With increasingly warm years, ski resorts have been looking for ways to improve the snow cover. Snow cannon have proved extremely popular but are expensive and not the most ecological solution.
Another approach has been what is referred to as “snow farming” but could be better described as snow preservation. The technique is to cover residual snow from one season to use the next, typically using sawdust or tarpaulins. Amongst the resorts using it are Davos, Kitzbühel and Garmisch-Partenkirchen. The cost varies but Kitzbühel reckon it costs the resort about $165,000 a season and can significantly impact the early season snow coverage. Typically 65-80% of the snow that is farmed can be preserved.
The approach is not limited to winter sports, and a similar approach is being used to preserve shrinking glaciers.
The 4th Annual World Ski Awards, a ski industry shindig, were held in Kitzbuhel this week. LAAX was voted the best resort in Switzerland and the best freestyle resort in the world. Some of the other headline winners included:
World’s Best Ski Resort 2016 – Val Thorens
World’s Best Freestyle Resort 2016 – LAAX
World’s Best Ski Hotel 2016 – W Verbier
World’s Best New Ski Hotel 2016 – The Westin Rusutsu Resort (Japan)
World’s Best Ski Boutique Hotel 2016 – The Vale Niseko (Japan)
World’s Best Ski Chalet 2016 – Bighorn (Canada)
World’s Best New Ski Chalet 2016 – Chalet Pont du Cam (Meribel)
World’s Best Ski Resort Company 2016 – Bergbahn AG Kitzbühel
World’s Best Indoor Ski Resort 2016 – Ski Dubai (UAE)
World’s Best Ski Tour Operator 2016 – Sunweb (UK)
Despite all the controversy over the football world cup, the men’s Alpine world cup schedule for 2015-16 was announced in Bulgaria last week by the International Ski Federation (FIS) without a whiff of controversy. Indeed the mood was celebratory as the 50th birthday of the FIS World Cup was announced with 24 venues and 47 events.
The FIS World Championship in Vail and Beaver Creek is about halfway through, and it has been a fascinating competition, with wonderful conditions.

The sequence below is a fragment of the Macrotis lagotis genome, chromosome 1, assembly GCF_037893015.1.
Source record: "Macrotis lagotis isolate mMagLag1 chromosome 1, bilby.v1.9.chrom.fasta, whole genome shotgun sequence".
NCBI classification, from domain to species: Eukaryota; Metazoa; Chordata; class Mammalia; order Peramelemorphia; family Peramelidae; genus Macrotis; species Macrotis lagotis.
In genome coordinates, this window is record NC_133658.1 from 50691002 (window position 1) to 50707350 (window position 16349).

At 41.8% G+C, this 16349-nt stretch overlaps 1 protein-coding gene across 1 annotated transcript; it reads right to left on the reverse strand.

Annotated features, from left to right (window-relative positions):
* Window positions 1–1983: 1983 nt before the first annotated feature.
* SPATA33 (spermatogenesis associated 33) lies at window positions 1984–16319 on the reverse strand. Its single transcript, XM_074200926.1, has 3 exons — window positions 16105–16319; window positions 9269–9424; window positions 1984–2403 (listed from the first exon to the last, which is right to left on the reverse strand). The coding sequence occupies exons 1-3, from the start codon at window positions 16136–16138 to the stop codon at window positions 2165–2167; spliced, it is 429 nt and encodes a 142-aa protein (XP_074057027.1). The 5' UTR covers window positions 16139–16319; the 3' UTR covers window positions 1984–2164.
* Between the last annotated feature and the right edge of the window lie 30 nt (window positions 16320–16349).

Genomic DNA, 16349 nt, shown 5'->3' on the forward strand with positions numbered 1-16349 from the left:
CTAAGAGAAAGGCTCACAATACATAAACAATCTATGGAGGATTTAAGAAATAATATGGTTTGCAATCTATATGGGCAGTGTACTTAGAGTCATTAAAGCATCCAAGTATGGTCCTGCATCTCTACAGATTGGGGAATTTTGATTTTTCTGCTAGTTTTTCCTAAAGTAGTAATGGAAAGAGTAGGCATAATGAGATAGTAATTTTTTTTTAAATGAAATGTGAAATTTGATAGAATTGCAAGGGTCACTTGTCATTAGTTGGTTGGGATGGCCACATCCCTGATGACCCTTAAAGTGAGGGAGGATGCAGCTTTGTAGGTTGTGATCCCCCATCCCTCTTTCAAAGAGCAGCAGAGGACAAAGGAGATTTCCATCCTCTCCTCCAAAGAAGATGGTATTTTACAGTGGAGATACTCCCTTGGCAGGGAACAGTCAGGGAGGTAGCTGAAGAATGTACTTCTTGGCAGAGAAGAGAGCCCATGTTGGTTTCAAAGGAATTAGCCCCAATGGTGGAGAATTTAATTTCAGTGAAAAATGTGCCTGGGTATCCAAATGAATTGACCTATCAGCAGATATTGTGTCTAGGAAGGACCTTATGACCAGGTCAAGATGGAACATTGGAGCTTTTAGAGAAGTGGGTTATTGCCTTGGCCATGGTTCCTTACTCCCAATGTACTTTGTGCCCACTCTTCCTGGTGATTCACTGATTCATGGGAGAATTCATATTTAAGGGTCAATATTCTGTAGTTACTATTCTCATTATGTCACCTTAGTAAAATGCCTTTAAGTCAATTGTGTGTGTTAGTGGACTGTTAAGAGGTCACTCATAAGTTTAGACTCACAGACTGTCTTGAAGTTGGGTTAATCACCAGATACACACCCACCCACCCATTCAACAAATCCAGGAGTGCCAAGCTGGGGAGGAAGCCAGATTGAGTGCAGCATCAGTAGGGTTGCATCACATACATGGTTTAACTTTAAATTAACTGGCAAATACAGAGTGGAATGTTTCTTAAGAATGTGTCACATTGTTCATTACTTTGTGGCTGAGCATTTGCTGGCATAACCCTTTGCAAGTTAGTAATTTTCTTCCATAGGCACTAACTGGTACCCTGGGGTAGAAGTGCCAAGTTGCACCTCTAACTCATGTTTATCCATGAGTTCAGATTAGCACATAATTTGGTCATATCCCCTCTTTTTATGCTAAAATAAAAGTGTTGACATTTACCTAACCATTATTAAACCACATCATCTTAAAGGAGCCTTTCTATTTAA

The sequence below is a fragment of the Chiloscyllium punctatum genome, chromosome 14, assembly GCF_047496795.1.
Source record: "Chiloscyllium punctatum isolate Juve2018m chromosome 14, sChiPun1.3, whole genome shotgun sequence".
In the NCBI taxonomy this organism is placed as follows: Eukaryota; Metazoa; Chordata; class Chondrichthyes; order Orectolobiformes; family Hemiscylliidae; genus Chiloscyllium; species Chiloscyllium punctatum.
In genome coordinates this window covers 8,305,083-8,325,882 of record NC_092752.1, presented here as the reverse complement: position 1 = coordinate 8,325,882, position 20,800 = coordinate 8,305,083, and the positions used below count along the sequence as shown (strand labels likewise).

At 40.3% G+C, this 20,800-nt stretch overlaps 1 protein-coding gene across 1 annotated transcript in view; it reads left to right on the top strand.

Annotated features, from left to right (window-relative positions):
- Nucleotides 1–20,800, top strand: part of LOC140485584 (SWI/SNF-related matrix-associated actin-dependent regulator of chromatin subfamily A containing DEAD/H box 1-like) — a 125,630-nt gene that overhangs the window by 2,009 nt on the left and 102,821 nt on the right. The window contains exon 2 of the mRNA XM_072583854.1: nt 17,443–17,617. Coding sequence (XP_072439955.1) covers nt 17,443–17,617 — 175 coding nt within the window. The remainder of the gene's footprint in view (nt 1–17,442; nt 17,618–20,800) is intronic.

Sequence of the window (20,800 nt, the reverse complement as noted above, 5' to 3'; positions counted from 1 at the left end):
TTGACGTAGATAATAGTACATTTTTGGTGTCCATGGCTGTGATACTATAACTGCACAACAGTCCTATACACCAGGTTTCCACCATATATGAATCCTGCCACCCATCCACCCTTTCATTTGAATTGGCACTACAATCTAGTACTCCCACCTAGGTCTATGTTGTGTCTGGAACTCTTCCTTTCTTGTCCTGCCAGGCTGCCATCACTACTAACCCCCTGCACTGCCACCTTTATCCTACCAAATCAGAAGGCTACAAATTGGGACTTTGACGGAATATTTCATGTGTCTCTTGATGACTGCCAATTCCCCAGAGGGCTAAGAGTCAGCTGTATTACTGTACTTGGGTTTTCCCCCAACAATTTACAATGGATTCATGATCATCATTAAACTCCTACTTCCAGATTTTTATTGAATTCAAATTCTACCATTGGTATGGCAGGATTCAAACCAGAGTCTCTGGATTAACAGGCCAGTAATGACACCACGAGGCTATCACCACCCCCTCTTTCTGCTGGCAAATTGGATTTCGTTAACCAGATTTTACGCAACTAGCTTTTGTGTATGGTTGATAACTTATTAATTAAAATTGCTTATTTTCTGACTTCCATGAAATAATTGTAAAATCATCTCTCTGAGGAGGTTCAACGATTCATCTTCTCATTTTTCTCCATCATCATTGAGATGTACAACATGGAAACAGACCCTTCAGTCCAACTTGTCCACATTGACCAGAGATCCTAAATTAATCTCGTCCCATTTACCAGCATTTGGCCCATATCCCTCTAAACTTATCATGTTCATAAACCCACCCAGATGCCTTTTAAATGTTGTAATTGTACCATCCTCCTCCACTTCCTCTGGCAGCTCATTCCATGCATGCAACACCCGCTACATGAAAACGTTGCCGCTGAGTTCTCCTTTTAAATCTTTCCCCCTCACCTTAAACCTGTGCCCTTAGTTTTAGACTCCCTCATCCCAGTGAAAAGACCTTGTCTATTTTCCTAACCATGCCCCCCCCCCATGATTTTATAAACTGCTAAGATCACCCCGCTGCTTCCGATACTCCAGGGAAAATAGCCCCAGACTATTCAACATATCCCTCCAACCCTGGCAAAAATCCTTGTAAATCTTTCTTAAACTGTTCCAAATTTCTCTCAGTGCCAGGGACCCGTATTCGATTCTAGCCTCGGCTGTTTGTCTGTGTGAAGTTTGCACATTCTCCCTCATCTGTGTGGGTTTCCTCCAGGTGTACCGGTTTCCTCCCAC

In the Ladies SuperG, Austrian Anna Fenninger held off Tina Maze and local favourite, Lindsay Vonn. Maze, however, came off top in the Downhill, edging out Fenninger and Switzerland’s Lara Gut, fresh from her win in St Moritz.
Meanwhile the Mens competition has looked kindly on the Swiss, with a Gold for Patrick Keung and a Bronze for Beat Feuz, with America’s Travis Ganong sandwiched between them. The Super G saw Hannes Reichelt of Austria on the podium with Gold, followed by Canada’s Dustin Cook and France’s Adrien Theaux. Marcel Hersher rounded out a good few days for the Austrians, taking the Combined Gold, whilst the sensational winner at Kitzbühel, Kjetil Lansrud, came in second with Ted Ligerty third.
The fractions of a second difference in medal positions are recorded by Longines, the Swiss watch maker based in St Imier since 1832. The company has a long association with skiing, stretching back to ski trials in Chamonix in 1933, and it has been official partner and timekeeper for the FIS since 2006. The relationship was re-inforced when Longines took on the same role for the 2015 FIS Alpine World Ski Championships in Vail and Beaver Creek, as they had for previous World Championships. To commemorate the occasion they have launched a new chronograph, the alluring Conquest 1-100th Alpine Skiing. One for my wish list for sure, and one I will be looking forward to checking out at Baselworld, the watch fair in Switzerland that takes place next month. In addition, the equally alluring and talented Mikaela Shiffrin has been announced as Longines Ambassador of Elegance.